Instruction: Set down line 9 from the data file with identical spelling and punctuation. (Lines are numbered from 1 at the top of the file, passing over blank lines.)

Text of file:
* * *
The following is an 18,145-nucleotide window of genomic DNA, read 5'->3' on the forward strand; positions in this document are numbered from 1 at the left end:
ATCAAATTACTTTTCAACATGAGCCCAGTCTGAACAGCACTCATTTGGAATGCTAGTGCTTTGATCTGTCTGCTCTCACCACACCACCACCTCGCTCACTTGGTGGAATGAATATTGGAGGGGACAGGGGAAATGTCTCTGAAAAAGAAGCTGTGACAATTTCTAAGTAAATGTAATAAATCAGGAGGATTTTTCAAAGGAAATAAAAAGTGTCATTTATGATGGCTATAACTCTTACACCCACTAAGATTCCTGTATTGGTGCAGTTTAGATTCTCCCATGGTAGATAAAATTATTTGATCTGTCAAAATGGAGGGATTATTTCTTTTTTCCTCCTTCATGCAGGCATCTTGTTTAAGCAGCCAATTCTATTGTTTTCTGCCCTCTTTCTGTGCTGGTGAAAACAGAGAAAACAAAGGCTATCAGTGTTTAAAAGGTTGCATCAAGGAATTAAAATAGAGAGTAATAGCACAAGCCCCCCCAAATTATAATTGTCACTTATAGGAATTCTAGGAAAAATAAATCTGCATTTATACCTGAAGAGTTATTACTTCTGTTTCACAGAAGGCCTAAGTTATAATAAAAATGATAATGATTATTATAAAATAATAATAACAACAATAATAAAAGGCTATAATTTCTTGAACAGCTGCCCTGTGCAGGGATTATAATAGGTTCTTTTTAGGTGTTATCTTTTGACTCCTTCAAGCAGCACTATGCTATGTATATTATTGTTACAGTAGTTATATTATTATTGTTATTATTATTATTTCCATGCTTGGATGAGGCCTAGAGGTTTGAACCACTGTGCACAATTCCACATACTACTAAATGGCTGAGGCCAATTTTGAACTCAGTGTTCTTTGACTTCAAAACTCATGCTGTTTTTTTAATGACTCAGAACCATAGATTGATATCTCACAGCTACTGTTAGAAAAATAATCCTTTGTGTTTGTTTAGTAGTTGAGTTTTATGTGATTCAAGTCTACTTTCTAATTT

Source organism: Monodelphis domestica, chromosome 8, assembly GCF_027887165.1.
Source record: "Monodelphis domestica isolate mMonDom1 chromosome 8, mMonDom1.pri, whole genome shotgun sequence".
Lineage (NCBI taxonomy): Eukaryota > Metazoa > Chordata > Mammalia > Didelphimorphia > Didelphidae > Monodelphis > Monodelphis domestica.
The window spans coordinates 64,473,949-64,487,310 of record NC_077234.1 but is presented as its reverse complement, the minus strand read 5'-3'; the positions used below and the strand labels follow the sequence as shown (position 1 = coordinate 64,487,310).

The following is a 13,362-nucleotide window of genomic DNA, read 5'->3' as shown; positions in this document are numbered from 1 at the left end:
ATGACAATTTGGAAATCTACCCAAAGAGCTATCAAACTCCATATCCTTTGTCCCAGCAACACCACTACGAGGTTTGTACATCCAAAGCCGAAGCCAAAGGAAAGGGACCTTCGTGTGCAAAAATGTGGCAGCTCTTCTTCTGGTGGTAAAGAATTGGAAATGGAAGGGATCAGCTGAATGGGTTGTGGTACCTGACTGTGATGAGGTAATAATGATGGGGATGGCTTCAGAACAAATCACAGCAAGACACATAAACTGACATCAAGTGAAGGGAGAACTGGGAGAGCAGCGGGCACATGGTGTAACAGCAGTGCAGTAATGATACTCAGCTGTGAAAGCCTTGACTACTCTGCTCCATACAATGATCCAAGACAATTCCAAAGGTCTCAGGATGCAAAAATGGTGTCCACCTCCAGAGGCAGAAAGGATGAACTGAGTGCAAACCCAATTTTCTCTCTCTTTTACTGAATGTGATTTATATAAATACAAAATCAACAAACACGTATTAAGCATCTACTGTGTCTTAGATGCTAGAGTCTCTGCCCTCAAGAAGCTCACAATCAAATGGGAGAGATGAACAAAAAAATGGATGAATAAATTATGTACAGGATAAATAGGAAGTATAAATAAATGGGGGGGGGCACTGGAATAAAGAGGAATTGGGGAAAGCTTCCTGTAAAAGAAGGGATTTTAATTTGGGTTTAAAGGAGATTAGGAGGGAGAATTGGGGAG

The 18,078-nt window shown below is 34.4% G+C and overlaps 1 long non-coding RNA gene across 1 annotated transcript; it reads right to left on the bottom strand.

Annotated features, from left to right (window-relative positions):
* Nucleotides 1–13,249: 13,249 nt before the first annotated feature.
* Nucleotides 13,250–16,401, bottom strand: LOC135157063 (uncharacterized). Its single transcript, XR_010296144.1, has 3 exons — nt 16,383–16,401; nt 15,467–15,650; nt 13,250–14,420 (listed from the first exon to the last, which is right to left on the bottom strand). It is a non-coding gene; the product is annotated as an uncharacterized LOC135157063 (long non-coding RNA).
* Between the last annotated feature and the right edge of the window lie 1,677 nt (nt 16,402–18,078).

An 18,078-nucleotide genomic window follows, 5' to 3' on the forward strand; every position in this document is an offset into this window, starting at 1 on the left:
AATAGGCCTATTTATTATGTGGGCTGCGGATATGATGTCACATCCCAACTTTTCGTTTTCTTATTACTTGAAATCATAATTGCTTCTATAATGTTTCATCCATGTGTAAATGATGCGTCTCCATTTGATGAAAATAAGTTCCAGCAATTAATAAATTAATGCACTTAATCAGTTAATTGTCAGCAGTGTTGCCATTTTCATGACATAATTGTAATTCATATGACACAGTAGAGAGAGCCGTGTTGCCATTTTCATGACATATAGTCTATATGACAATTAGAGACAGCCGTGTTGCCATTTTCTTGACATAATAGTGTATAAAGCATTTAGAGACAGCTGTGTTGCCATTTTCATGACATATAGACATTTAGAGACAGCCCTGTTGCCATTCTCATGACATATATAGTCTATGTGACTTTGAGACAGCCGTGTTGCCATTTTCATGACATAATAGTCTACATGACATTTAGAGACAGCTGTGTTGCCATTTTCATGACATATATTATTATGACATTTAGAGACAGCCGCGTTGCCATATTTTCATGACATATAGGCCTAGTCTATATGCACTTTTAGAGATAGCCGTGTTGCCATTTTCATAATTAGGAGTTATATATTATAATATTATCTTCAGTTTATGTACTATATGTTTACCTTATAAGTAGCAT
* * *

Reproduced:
The 18,078-nt window shown below is 34.4% G+C and overlaps 1 long non-coding RNA gene across 1 annotated transcript; it reads right to left on the bottom strand.